First Listen to the Last Gasp
The Final Great Week of 2010

And here we are: the last great new music week of 2010.

Trust me, I’ve seen the future. Or at least the release schedule, as I noted last week. Jimi Hendrix fans have a good week coming up on November 16, with re-releases of Live at Woodstock, Blues, BBC Sessions, a Christmas single and a new four-CD, one-DVD box set called West Coast Seattle Boy. Some of that is unreleased, none of it is new. (For obvious reasons.) After this week, it’s Cee-Lo, Kid Cudi, Kanye West, My Chemical Romance and maybe The Violet Burning. And that’s it.

So this week is the last celebration, the final hurrah for what was, in retrospect, a pretty great year. This week we got three highly-anticipated new records, and I like them all. Now, I don’t know how many of you have seen my blog. I think of it as a supplement to the main column, although I haven’t made much use of it lately. (I’m busy!) One of the main things I do there is first-listen reviews, posting my immediate impressions of records after only hearing them once.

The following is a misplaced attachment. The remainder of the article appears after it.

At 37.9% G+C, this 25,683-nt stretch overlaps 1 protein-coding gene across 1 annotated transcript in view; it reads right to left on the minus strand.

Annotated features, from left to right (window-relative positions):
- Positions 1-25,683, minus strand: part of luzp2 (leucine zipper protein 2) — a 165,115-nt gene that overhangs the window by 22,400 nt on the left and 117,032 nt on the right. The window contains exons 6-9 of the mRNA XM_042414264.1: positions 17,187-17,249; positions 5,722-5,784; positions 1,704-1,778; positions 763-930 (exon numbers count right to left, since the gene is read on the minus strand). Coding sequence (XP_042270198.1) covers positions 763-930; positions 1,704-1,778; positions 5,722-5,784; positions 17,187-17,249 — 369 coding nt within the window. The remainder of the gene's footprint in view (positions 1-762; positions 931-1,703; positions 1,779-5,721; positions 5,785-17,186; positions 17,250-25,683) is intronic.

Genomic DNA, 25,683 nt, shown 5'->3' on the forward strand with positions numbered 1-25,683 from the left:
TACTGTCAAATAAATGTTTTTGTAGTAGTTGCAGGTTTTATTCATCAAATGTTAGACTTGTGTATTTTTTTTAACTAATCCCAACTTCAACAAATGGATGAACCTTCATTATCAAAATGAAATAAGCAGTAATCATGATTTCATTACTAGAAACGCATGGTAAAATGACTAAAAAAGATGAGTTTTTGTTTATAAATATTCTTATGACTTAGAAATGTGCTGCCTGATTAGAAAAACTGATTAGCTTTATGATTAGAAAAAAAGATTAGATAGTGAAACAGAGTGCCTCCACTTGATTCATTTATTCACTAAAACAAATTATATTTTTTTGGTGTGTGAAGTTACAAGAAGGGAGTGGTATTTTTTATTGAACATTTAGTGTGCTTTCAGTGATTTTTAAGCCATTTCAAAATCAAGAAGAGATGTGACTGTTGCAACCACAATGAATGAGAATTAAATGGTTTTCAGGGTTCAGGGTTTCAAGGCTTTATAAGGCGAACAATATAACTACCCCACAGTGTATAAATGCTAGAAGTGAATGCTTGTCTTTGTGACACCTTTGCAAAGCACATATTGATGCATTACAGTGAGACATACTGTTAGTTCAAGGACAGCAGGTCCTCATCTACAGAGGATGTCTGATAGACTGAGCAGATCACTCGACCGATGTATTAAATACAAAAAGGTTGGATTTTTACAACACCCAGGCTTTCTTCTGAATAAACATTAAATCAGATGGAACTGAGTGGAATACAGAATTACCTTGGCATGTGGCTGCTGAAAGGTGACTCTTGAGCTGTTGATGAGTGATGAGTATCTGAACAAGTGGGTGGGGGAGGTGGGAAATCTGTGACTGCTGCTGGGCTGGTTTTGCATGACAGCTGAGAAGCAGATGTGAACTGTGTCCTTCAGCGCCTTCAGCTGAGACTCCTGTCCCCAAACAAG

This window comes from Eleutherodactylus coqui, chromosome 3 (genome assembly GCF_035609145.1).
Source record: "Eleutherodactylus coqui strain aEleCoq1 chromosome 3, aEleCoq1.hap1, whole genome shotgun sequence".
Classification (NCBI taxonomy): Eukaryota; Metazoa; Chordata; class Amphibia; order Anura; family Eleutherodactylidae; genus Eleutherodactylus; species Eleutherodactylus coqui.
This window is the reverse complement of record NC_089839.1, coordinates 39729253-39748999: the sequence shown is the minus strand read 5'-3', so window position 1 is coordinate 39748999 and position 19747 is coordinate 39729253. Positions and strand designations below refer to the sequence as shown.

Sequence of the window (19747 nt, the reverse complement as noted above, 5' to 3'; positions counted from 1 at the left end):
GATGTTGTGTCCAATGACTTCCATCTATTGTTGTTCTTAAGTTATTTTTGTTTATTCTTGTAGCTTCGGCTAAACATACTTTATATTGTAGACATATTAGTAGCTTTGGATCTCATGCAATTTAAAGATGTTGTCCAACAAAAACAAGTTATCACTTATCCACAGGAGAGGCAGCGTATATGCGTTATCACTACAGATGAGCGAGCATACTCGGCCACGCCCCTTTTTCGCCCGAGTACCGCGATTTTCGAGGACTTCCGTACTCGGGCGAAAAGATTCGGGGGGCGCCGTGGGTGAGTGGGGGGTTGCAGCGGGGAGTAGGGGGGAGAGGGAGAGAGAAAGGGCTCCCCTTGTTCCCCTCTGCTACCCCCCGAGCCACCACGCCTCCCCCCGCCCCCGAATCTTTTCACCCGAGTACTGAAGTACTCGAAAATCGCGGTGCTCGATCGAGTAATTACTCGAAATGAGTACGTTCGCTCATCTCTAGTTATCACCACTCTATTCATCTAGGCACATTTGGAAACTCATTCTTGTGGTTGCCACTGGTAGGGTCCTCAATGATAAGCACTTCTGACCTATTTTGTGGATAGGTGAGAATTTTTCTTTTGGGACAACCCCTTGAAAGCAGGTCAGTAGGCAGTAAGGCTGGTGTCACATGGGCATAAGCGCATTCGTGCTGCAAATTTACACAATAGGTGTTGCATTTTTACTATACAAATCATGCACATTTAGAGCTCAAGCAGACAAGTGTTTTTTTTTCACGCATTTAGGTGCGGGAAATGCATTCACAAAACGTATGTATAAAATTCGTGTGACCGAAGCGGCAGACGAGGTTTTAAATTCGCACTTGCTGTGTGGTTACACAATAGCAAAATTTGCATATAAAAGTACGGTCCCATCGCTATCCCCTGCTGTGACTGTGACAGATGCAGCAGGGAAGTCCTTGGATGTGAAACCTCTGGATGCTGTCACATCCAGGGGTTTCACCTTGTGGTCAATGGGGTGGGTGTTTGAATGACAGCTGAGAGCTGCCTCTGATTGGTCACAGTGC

Well, this week’s column is like that. I’m going to listen to each of these new records only once before reviewing them. Don’t expect any kind of in-depth analysis this time, particularly since one of them was written by one of our best lyricists, and no doubt rewards repeated listens. (You’ll know which one. No, not the Weezer.) This is going to be like a fly-by, a quick-hit series of instant thoughts. At least, that’s how I’m envisioning it. Let’s see how I do.

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It’s sometimes easy to forget that Elvis Costello isn’t American.

I say that because he has a deep, abiding love for American music. He’s made country records and southern folk records and jazz records and records inspired by ‘50s California rock. He’s recently collaborated with New Orleans great Allen Toussaint, and he’s in the midst of a fruitful partnership with T-Bone Burnett and a terrific group of old-school Nashville musicians. One of his career goals seems to be to get an entry in the Great American Songbook next to some of his idols, like Cole Porter and George Gershwin.